The Single UNIX ® Specification, Version 2
Copyright © 1997 The Open Group


errno - XSI error return value


#include <errno.h>


errno is used by many XSI functions to return error values.

Many functions provide an error number in errno which has type int and is defined in <errno.h>. The value of errno will be defined only after a call to a function for which it is explicitly stated to be set and until it is changed by the next function call. The value of errno should only be examined when it is indicated to be valid by a function's return value. Programs should obtain the definition of errno by the inclusion of <errno.h>. The practice of defining errno in a program as extern int errno is obsolescent. No function in this specification sets errno to 0 to indicate an error.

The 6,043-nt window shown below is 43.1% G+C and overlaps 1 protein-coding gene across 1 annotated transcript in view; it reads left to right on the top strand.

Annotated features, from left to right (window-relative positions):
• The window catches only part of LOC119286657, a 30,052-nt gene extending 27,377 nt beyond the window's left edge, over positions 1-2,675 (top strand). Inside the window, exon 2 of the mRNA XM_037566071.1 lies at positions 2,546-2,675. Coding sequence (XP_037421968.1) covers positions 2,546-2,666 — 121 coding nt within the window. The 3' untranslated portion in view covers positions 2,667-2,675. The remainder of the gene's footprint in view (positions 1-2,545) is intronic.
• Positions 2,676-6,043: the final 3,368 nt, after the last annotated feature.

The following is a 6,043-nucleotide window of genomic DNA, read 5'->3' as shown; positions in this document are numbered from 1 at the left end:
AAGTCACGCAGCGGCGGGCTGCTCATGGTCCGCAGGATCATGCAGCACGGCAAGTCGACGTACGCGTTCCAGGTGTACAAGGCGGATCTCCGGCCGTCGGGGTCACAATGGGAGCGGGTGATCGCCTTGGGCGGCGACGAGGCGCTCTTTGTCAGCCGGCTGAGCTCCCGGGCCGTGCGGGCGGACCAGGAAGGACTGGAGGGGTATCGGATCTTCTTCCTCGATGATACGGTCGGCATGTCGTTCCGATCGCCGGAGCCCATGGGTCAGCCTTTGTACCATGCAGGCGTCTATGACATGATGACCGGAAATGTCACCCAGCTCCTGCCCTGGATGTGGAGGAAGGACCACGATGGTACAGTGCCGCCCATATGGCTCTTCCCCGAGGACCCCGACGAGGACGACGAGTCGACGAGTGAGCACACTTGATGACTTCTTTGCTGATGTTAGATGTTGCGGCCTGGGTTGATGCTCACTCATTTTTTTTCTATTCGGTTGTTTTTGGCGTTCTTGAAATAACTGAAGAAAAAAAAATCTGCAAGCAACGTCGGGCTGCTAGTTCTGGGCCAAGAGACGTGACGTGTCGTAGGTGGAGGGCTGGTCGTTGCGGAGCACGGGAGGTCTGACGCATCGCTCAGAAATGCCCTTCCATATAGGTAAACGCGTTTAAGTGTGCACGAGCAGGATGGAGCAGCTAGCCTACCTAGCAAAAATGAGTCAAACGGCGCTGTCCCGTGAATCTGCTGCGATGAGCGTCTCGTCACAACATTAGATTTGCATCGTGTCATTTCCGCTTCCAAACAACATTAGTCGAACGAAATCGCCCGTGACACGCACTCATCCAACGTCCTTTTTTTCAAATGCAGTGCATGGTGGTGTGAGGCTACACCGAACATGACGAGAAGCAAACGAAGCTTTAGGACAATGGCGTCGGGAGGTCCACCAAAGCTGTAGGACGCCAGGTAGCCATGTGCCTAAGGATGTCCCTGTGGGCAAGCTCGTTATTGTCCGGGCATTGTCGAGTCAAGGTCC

It is unspecified whether errno is a macro or an identifier declared with external linkage. If a macro definition is suppressed in order to access an actual object, or a program defines an identifier with the name errno, the behaviour is undefined.

The symbolic values stored in errno are documented in the ERRORS sections on all relevant pages.








Previously both POSIX and X/Open documents were more restrictive than the ISO C standard in that they required errno to be defined as an external variable, whereas the ISO C standard required only that errno be defined as a modifiable lvalue with type int.

A program that uses errno for error checking should set it to 0 before a function call, then inspect it before a subsequent function call.




<errno.h>, errors.


Derived from Issue 1 of the SVID.

UNIX ® is a registered Trademark of The Open Group.
Copyright © 1997 The Open Group
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